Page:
European markets advance, tracking global gains – CNBC

LONDON — European stocks climbed on Thursday, tracking gains overnight in the Asia-Pacific markets following a rise in the U.S. stock futures.

The pan-European Stoxx 600 gained 0.4% by late morning trade, with health care stocks adding 1.1% to lead gains while the insurance sector slid 0.8%.

The upward momentum for European stocks comes after a similarly upbeat session in Asia-Pacific overnight, boosted by U.S. trading; Asian stocks mostly rose on Thursday after the S&P 500 nudged higher to a record closing high on Wednesday.

U.S. stock futures also ticked higher in premarket trade, suggesting Wall Street could extend gains that have propelled the S&P 500 to record levels this week.

Investors appeared placated during Wednesday’s session by the Fed’s latest meeting minutes, which showed that officials plan to keep the pace of asset purchases the same for some time, as the central bank works to support stable prices and maximum employment.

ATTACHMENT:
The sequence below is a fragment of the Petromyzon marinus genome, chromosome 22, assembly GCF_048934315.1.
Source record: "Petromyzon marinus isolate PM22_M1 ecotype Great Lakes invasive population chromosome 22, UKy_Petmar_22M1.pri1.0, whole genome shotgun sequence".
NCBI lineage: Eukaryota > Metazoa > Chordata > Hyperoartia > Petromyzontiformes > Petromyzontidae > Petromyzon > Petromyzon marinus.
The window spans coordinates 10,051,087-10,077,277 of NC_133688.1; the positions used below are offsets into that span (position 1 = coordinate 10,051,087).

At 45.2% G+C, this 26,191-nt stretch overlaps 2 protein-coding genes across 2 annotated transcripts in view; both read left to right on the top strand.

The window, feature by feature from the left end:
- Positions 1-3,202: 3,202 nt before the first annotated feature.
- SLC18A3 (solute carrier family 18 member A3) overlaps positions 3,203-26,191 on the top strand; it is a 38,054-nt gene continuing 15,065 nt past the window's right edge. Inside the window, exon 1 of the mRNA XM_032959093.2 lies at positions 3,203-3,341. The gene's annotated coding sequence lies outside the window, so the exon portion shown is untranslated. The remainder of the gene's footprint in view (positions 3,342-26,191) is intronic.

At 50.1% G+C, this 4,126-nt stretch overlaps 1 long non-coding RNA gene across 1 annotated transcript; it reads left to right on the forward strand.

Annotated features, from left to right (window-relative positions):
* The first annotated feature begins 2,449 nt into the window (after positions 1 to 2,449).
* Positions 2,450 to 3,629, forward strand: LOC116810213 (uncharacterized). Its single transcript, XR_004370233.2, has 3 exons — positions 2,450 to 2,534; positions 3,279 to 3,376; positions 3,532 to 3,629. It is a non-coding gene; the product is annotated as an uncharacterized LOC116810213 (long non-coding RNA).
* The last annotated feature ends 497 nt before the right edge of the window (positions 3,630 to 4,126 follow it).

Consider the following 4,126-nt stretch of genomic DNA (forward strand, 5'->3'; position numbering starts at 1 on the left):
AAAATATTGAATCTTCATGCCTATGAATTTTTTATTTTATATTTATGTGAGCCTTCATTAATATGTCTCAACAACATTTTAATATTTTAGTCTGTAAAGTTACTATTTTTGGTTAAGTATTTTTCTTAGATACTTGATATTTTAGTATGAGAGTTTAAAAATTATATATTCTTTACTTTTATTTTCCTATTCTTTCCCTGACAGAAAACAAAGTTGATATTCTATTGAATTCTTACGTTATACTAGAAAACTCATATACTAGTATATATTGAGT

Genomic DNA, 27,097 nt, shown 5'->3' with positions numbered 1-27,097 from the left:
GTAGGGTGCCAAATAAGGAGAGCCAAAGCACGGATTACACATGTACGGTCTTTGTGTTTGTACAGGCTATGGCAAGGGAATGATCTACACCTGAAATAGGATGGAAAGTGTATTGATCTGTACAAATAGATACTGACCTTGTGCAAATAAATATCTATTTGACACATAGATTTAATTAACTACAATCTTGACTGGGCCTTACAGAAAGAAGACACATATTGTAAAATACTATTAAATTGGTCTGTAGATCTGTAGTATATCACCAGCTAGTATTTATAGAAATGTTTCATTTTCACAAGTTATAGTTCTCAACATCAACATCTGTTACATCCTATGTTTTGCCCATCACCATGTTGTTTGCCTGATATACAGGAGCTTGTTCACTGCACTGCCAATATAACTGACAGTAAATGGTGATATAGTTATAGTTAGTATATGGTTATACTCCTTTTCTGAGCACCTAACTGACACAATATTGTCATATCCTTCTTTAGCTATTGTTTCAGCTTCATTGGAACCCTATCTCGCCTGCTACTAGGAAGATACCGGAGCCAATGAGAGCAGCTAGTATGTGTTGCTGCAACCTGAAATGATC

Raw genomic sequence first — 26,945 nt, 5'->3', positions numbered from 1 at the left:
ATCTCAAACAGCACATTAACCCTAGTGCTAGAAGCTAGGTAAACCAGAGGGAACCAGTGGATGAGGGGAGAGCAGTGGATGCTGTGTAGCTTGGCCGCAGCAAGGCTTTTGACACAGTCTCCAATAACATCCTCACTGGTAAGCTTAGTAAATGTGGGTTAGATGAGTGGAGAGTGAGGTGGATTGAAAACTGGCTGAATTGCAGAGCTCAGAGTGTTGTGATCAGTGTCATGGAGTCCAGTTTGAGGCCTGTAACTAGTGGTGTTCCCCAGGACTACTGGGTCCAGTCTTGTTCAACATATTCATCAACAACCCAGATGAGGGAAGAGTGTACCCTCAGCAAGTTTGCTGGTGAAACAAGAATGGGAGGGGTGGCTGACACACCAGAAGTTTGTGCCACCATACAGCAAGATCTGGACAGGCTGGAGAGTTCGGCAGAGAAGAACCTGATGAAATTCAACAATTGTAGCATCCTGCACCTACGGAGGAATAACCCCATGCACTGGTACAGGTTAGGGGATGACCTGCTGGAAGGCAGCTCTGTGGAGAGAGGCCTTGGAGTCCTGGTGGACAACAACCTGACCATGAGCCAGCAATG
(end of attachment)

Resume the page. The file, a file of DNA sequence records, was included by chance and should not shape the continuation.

Meanwhile, President Joe Biden spoke on Wednesday from Washington about his administration’s $2 trillion infrastructure plan that includes a corporate tax rate hike to 28%, and noted that he is willing to negotiate on the proposed tax increase.

European markets will be boosted by the announcements from the U.K. and European medicines regulators on Wednesday regarding the AstraZeneca/University of Oxford Covid vaccine.

Both regulators said that while a link between the vaccine and very rare blood clotting disorders was possible, the benefits of getting the shot still outweigh its risks. The U.K. said it would give a different Covid vaccine to under-30s in Britain out of caution.

UBS holds its annual general meeting on Thursday, while on the data front, German industrial orders rose in February on the back of strong domestic demand, data from the Federal Statistics Office showed.

There were few significant share price moves during morning deals. Johnson Matthey climbed 3.5% after the British chemicals company posted a promising 2021 outlook, while at the bottom of the European blue chip index, British insurer Direct Line Group slid 4.6%.

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